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 Morinda Network Marketing Noni Training, Network Marketing Sponsoring System.

Welcome to the Morinda Noni Training Center! 

 

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Network Marketing Success Secrets for the home based business.

Discover how a wild mountain man built a Morinda Network Marketing Noni downline Team of 158,000 people in two years.

         

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Recorded Training on our Sponsoring System for people Who Don't Like to Sell: 1-712-770-4009

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Paul Pierce, Morinda Black Pearl 

29855 Cedar Waxwing Dr, Wesley Chapel, FL 33545

Phone: 813   . . . . .  ///907-2523, 9AM-9PM, EST

                                                       

 

 

 

 

 

 

 
Noni

In the mid nineties, noni was introduced to the USA. It has grown in popularity and has become one of the fastest growing nutritional supplements on the market. An entire industry has been born of this peculiar yet powerful healing plant. Estimates put the total number of companies selling noni at close to 300 worldwide, although more than 90% of all noni is sold by Morinda Tahitian Noni International..

History

 

 Noni was first discovered and used by man long before recorded history in Southeast Asia and the subcontinent, when ancient Indian scientists began examining their natural world to find plants good not only for food, but to treat disease and otherwise benefit their health. They developed a medical system of using plants and natural treatments to influence their health and called it Ayurveda, Sanskrit for "the science of life." A highly advanced system of natural medicine, Ayurveda is still practiced today. http://www.gansys.com

 

Noni was considered a sacred plant and is mentioned in ancient texts as Ashyuka, which is Sanskrit for "longevity." Noni was noted to be a balancing agent, stabilizing the body in perfect health. When the time came for the brave explorers of the sub-continent to leave their old world behind and despite the limited space in their canoes, they took noni plants with them as an essential element in the establishment of their new island paradise.

When Europeans began exploring the islands of the South Pacific in the late 1700s, they made note of the use of noni among the native people [1]. Captain James Cook's own journals make mention of his observation of the island natives using noni [2]

During World War II, U.S. soldiers based on Polynesian islands were instructed in their field manual [3] that noni was recognized as a safe food staple to eat to sustain their strength.

Today, millions the world over are discovering the health balancing properties of this once hidden island secret.

 
 Noni was more widely used than any other medicinal plant until the European era and is documented as a common medicine around the world in numerous cultures.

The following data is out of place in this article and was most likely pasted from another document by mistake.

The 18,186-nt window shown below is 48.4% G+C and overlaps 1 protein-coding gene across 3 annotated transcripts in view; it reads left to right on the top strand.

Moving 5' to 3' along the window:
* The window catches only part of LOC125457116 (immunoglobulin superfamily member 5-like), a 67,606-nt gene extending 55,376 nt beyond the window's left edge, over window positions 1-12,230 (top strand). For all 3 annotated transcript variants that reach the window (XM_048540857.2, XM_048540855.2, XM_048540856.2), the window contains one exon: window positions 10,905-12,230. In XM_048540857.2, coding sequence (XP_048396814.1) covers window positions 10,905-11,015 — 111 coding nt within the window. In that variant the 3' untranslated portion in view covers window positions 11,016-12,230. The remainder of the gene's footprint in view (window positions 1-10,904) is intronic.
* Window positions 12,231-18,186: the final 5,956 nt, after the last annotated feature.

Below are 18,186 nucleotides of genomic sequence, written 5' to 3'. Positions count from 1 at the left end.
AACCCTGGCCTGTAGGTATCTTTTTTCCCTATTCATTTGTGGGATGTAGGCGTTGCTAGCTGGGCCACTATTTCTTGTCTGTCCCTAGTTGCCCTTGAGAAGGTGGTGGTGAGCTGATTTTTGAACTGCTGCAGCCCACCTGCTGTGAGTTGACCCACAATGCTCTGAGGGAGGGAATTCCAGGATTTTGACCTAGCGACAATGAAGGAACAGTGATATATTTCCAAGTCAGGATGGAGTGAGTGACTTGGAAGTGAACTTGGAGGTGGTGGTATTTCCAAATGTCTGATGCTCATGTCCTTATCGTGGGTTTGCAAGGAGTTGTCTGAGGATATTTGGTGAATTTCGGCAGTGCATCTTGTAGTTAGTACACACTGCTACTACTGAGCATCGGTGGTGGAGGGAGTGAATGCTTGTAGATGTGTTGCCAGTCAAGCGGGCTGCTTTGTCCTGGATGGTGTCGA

In the Marquesas Islands, the healing properties of noni were tied closely to the custom of tattooing bodies. Tattooing was so painful and dangerous that many died in the process. Those who survived used elements of the noni plant to assist in their recovery, and then offered noni to the gods in sacred ceremony.

Native legends from Tonga include tales of the goddess of death killing the demigod Maui. Maui was brought back to life in a sacred ceremony in which the leaves of the noni tree were placed on his body

Long before settlers came to the Pacific Islands, there are records of noni being used as a health remedy in India.

Noni is one of the Pacific's most important medicinal plants, with the roots, bark, leaves, buds, and fruit used to treat a wide range of health problems. Part of the stem was used to treat scorpion-fish puncture wounds. Children were fed noni leaves as a treatment for vitamin-A deficiency. http://www.noni-trainer.com fish and other foods were wrapped in noni leaves before cooking in earthen ovens. Different parts of the noni plant have been used as a famine food.

The ripe fruit was used as a poultice. Juice from the fruit was also used to make a medicinal drink, aumiki ‘awa, as a remedy for tuberculosis, and another drink, aumiki noni, used to counter any unpleasant effects of ‘awa. The ripe fruit reportedly was used either raw or cooked for famine food.

References

  1. Sturtevant EL. Sturtevant's notes on edible plants. New York: JB Lyon Co., 1919.
  2. The Journals of Captain James Cook on his voyages of discovery, edited by J. C. Beaglehole, Cambridge, Published for the Hakluyt Society at the University Press, 1955-1974. 4 vols.
  3. Emergency Food Plants and Poisonous Plants of the Islands of the Pacific, Army technical manual TM10-420, 1943.

 

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